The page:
Denise D Resnik

An international autism leader, Ms. Denise D. Resnik is the co-founder of the Southwest Autism Research & Resource Center (established in 1997), founder/president of First Place AZ (2012) and member of the Advancing Futures for Adults with Autism Leadership Council, Autism Speaks Housing Committee, and Arizona Community Foundation Board of Directors. Beyond her pro bono work, she is also founder/president of DRA Strategic Communications (1986), which serves clients in a variety of fields including real estate, economic development, health care, education and hospitality. Most importantly, Denise and her husband, Rob, are the proud parents of Ally, a rabbinical student, and Matt, an entrepreneur who is also a young adult with autism.

Anne Roux MPH

Ms. Anne Roux is a Research Scientist at A.J. Drexel Autism Institute�s Life Course Outcomes Research Program in Philadelphia. Ms. Roux has a master�s degree in public health from Washington University in St. Louis, where she completed a scholarship-funded training in health communication and participated in a NIMH pre-doctoral fellowship in Social Work. She also holds a master�s degree in speech-language pathology from the University of Kansas and has 15 years of clinical experience in autism early intervention. She recently led the writing and production of the National Autism Report: Transition into Young Adulthood and has multiple scientific publications on postsecondary outcomes for adults on the autism spectrum and autism screening for underserved populations. Her research interests include life course transition and outcomes, mechanisms for reaching underserved populations, and models of navigation and care coordination. Ms. Roux currently serves on the Autism Treatment Network�s health disparities and family advisory committees and the Autistic Global Initiative�s advisory committee.

Chloe Silverman PhD

Dr. Chloe Silverman is an Associate Professor in the Department of Politics and Center for Science, Technology and Society at Drexel University. Her research focuses on the role of affect in scientific and medical knowledge, how scientists and others use public claims about affect to establish authority, and how taking affect into account is important for scholarship in the sociology of science. As part of this work, Dr. Silverman examines the intersections between so-called �lay� and �expert� scientific and medical knowledge, social movements that engage medical authorities and patient groups, and how information about scientific practice�as opposed to scientific findings�is communicated to different audiences. Her book, Understanding Autism (2011), examined these issues through a history of autism and parent advocacy. Dr. Silverman specializes in working collaboratively with scientists as a key means of studying scientific communities. She received her Ph.D. in the History and Sociology of Science at the University of Pennsylvania.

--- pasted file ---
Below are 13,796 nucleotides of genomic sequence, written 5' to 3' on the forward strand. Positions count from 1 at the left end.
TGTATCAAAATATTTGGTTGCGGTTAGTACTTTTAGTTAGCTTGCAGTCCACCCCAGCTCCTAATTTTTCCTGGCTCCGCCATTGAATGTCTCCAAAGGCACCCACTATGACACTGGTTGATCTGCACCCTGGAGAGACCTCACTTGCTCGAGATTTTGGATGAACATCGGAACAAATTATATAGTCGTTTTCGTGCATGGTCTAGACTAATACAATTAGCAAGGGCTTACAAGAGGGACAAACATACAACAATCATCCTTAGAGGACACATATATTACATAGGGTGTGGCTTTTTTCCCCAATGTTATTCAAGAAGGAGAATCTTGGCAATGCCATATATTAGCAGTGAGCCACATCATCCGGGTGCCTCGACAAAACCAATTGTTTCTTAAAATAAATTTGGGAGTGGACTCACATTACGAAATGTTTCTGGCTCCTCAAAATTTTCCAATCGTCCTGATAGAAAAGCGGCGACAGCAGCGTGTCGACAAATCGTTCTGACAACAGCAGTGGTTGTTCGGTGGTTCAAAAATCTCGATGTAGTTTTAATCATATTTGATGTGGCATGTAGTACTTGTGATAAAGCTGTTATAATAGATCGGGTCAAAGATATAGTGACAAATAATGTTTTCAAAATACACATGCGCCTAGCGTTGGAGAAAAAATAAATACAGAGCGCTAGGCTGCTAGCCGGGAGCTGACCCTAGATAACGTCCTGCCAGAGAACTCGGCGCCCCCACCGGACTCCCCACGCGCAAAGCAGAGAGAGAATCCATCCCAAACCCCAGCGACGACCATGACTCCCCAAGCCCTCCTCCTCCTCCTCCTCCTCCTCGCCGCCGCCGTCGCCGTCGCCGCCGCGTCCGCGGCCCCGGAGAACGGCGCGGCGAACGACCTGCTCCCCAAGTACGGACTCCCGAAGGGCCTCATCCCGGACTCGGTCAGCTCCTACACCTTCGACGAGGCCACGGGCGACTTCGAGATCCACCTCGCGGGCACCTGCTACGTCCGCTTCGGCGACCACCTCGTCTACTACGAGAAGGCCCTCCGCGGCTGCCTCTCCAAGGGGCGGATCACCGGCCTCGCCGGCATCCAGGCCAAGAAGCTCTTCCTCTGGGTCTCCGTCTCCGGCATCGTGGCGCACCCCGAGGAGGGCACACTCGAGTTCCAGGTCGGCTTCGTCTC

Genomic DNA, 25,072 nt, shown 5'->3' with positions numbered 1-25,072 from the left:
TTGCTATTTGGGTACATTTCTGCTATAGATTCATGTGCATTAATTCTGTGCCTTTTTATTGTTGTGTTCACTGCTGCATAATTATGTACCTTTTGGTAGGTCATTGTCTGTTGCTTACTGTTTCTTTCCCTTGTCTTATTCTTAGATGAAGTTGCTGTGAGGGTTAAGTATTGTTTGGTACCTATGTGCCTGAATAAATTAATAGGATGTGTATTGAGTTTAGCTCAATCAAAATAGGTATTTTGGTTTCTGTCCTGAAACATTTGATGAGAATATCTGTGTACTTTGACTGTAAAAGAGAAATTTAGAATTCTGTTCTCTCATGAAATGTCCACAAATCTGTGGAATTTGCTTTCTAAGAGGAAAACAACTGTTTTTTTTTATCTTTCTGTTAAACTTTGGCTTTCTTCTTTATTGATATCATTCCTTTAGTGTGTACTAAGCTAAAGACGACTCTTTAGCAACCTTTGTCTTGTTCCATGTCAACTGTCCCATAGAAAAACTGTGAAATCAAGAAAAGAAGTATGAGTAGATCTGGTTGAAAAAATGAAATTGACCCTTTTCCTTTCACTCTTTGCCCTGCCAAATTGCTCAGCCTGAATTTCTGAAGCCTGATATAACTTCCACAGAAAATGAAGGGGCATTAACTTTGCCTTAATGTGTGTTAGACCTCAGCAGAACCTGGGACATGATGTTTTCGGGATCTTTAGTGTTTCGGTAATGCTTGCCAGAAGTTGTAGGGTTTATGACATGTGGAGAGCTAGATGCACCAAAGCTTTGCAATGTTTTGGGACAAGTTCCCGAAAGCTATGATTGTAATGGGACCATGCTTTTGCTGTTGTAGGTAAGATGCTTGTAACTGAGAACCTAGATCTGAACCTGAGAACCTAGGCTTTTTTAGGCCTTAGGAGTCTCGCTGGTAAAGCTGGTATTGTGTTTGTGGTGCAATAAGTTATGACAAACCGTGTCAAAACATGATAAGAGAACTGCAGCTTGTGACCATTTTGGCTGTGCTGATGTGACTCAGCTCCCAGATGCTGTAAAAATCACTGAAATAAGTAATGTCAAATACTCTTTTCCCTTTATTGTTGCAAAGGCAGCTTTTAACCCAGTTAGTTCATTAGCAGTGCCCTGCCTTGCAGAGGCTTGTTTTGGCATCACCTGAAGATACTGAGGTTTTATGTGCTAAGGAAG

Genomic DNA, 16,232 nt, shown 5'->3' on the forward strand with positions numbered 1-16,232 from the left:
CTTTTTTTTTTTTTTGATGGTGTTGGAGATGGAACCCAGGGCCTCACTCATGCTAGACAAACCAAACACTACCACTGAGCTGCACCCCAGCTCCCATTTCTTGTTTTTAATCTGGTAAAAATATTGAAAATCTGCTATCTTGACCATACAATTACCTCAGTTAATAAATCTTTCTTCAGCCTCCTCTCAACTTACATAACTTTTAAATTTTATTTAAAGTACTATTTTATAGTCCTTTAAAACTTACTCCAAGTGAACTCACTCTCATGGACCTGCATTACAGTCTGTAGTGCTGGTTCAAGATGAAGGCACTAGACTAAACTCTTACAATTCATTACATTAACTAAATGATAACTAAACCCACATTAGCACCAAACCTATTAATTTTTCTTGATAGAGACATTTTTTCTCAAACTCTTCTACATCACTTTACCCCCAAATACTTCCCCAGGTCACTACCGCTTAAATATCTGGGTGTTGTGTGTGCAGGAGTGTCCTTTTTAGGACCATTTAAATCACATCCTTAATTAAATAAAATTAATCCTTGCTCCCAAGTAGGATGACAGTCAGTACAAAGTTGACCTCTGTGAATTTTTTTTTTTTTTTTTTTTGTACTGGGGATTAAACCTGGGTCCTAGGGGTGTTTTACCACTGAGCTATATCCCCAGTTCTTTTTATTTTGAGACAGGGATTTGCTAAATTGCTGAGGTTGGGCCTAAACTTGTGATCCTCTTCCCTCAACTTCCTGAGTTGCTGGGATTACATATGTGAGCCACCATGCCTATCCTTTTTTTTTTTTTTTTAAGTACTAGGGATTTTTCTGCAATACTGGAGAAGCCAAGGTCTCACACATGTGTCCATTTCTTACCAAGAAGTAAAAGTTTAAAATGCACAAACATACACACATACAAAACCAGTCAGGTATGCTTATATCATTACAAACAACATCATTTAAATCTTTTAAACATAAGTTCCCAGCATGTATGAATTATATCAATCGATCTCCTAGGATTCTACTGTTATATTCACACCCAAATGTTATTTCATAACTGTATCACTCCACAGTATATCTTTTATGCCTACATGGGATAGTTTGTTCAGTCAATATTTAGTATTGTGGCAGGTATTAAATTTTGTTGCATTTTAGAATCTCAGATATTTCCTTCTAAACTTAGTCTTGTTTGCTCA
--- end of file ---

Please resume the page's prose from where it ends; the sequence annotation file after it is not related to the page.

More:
Patience White MD, MA, FAAP, FACP

Throughout her career, Dr. White has been active in Academic medicine, clinical care, research and public health policy and advocacy. She is a practicing academic pediatric and adult rheumatologist and has served as the director of the Divisions of Adult and Pediatric Rheumatology and Associate Dean for Faculty Affairs at George Washington University School of Medicine and Health Sciences. In her work as vice-president for Public Health Policy and Advocacy at the Arthritis Foundation, Dr. White directed three consecutive multi-million dollar CDC cooperative agreements to improve the lives of people with arthritis and focused on federal advocacy to improve access to care and treatments for people with arthritis. She is a leader in the field of assisting youth with special health care needs in their transition from pediatric to adult health care having received many awards for her work in cross-system collaboration at the local and national level. She has been a consultant to the youth subcommittee of the President’s Task Force for Employment of Adults with Disabilities, a Robert Wood Johnson Health Policy Fellow working on Medicaid policy for the US Senate Finance Committee and created and directed a transition program, the Adolescent Employment Readiness Center, at Children�s National Medical Center, for over 10 years. She was a co-author of �Supporting the Health Care Transition from Adolescence to Adulthood in the Medical Home� clinical report jointly supported by the AAP, the AAFP, and the ACP and published in Pediatrics (2011). With Ms. McManus and the Washington DC Dept. of Health, she directed a successful health care transition quality improvement learning collaborative with DC pediatric, family medicine and internal medicine practices and a DC Medicaid managed care delivery and payment initiative on health care transition. In addition, Dr. White co lead with Ms. McManus the revision of the Six Core Elements of Health Care Transition, developed new transition quality improvement and consumer feedback measurement tools, published a systematic review of transition measures, and through the work at Got Transition provide technical assistance to integrated health care delivery systems, health plans, Title V agencies, pediatric and adult primary and specialty care practices, and health provider professional societies. She received her MD from Harvard Medical School and a Master in Education from George Washington University School of Education and Human Development.